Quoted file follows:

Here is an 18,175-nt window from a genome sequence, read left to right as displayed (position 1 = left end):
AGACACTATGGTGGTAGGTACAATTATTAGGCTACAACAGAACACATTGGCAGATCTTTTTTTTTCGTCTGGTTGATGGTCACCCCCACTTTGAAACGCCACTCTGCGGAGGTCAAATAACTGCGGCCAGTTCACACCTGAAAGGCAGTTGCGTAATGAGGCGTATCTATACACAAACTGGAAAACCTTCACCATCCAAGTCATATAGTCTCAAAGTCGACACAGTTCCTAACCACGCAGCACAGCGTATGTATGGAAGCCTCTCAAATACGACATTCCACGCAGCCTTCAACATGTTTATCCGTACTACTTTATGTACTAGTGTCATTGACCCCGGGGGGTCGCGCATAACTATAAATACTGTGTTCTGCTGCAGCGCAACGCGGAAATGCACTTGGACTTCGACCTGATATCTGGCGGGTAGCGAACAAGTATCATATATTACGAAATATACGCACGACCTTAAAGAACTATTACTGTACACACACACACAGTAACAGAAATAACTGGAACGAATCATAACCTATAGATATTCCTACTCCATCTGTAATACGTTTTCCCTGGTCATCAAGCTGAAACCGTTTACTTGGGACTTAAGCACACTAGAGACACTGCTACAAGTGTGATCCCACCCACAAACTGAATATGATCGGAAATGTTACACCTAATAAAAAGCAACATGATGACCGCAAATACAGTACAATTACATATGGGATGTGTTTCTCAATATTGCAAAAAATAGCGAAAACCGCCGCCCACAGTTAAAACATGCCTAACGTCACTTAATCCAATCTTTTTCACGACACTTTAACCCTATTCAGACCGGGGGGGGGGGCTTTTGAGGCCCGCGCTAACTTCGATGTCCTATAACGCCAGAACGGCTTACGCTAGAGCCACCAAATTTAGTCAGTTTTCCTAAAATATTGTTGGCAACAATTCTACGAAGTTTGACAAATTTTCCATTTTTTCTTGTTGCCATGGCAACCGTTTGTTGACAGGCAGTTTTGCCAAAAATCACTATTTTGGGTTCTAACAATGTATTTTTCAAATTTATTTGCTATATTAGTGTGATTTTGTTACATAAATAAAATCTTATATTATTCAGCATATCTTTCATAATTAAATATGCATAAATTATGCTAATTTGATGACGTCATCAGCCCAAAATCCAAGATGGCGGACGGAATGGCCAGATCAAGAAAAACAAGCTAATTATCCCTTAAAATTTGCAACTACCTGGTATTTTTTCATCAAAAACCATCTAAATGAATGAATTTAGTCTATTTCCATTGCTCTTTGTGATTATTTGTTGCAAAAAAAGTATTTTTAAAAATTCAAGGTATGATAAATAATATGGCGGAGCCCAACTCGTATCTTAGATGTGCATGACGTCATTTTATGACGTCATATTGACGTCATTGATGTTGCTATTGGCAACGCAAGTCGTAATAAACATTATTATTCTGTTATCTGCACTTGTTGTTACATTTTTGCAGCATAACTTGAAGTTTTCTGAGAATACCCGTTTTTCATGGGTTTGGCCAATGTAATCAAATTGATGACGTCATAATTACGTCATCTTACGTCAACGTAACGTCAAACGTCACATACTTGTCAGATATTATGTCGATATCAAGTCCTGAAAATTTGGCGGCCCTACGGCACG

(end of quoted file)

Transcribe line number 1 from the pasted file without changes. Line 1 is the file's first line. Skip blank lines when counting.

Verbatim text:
Here is an 18,175-nt window from a genome sequence, read left to right as displayed (position 1 = left end):